“That was, I think, a big, big mistake, all those many years ago,” White said. Haiti has had 20 presidential administrations since Baby Doc.

White left Haiti in 1990, going on to serve in many other countries and ascend through the ranks of the foreign service. In 2010, she became ambassador to The Gambia, a sliver of a country in West Africa. Two years later, she returned to Haiti as ambassador. It would be her last post before retirement, and she embraced the opportunity to end her foreign service career in the place where it began.

At the time, the country was recovering from a 2010 earthquake “where 250,000 people died in five minutes,” as White summarizes it.

“The country was in shambles,” she said. The earthquake had destroyed the airport and port, as well as many hospitals, schools and factories.

Haiti “was the poorest country in the Western Hemisphere before the earthquake — you can imagine what it was like after the earthquake,” White said.

White believes the U.S. investment in Haiti after the earthquake was inadequate, but “we did do miraculous things right after the earthquake,” she said.

“We did get rid of all that rubble. We did rebuild an airport. We did get the port functioning. We did build schools everywhere. We did train teachers everywhere,” she said. 

“I’m very proud of the work that we did while I was there,” she said, but “it’s hard when you don’t really have enough money or enough time to do the in-depth work that is really needed.”

She developed a close relationship with Martelly, the charismatic president. Martelly could play any instrument or song, she recalls. “He would come to my house and he would say, ‘What do you want to hear?'” she said. 

Like Moïse after him, Martelly allowed parliamentary terms to expire without holding elections and governed by executive order late in his presidency. Charges of corruption and scandal beset his inner circle.

But Martelly “loved people and they loved him back” and he tried to move the country forward, White said.

Violent crime — rampant after the earthquake — was down under Martelly, White said. The dangerous exodus of refugees across the Caribbean Sea to Florida slowed.

The magnitude 7.2 earthquake last month was more powerful than the 7.0 quake in 2010, but struck an outlying region and caused a fraction of the devastation. Still, Haitian authorities have reported 2,189 deaths, with 12,268 people injured and tens of thousands displaced.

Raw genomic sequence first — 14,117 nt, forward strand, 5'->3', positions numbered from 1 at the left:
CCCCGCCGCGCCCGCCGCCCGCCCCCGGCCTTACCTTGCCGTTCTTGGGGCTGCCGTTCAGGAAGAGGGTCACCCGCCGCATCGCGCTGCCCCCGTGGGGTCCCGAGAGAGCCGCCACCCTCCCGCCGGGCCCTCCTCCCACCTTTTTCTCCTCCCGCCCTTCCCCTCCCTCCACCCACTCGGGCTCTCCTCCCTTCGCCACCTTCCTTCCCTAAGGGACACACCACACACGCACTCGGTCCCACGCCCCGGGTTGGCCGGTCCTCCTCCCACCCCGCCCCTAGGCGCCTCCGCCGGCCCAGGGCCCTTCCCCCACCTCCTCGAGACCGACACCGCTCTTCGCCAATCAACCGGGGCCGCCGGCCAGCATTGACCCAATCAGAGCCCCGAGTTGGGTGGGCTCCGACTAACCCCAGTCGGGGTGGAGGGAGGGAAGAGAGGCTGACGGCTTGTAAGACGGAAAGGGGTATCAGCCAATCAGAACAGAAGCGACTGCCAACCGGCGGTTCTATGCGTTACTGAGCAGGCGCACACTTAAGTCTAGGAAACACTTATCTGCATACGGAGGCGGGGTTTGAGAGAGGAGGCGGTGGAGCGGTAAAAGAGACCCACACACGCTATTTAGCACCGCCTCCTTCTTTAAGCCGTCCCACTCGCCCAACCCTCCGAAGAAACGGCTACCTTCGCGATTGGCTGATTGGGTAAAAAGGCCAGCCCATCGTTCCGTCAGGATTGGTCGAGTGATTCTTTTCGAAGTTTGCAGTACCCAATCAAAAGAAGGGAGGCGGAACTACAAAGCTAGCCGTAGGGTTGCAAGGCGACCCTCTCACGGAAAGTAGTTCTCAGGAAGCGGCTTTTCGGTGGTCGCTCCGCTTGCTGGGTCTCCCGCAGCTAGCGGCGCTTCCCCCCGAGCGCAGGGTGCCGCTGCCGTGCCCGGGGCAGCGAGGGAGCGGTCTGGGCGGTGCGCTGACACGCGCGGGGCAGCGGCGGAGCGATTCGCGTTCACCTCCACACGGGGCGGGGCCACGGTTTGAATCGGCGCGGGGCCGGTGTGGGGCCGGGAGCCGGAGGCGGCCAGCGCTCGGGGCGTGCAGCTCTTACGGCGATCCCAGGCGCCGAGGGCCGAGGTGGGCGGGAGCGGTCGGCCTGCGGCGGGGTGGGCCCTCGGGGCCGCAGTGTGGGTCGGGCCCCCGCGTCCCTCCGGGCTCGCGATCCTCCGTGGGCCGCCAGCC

White called the earthquake “misery added onto chaos.” Gang control of roads is slowing the delivery of supplies to the affected region, on the country’s southern peninsula, and the dysfunctional government is little help.

Despite past and present crises, White says politicians and the public have the wrong idea about Haiti. She describes Haitians as creative, hardworking, joyful people who want their country to prosper. With enough opportunity, she believes they could achieve change. But natural disasters, coupled with inadequate support from the international community, have sabotaged those efforts.

To create this opportunity, Haiti needs education and jobs. A program of the type White envisions would cost billions, though. White predicts that the U.S. and the international community will provide aid after last month’s earthquake, but sees long-term investment as unlikely.

White was born in Lewiston and grew up in Auburn. She graduated from Edward Little High School and the University of Maine at Orono before going on to earn master’s degrees in international development and national resource strategy.

Her connection to Orr’s Island dates to the early 1970s, when her parents started coming to the island. She and her family have long vacationed on Orr’s and she moved there year-round upon retiring in 2015.

She calls Orr’s Island a “magical” place with a caring and friendly community. She volunteers at the Mingo Club and the Orr’s Island Library, and enjoys golf, reading and cooking.

She remains active in the diplomacy world by serving on the boards of Global Camps Africa, which focuses on HIV/AIDS prevention in South Africa; and the University of Maine School of Policy and International Affairs, where she sometimes teaches and mentors students as well.

“Development and diplomacy are the way our country remains safe in the world,” she said. She often reminds her students of this important mission.

“We need you. We need your talent. We need your brains. We need your spirit,” she said. “It’s crucial to our future as a country and if we don’t use those tools, our country is going to suffer.”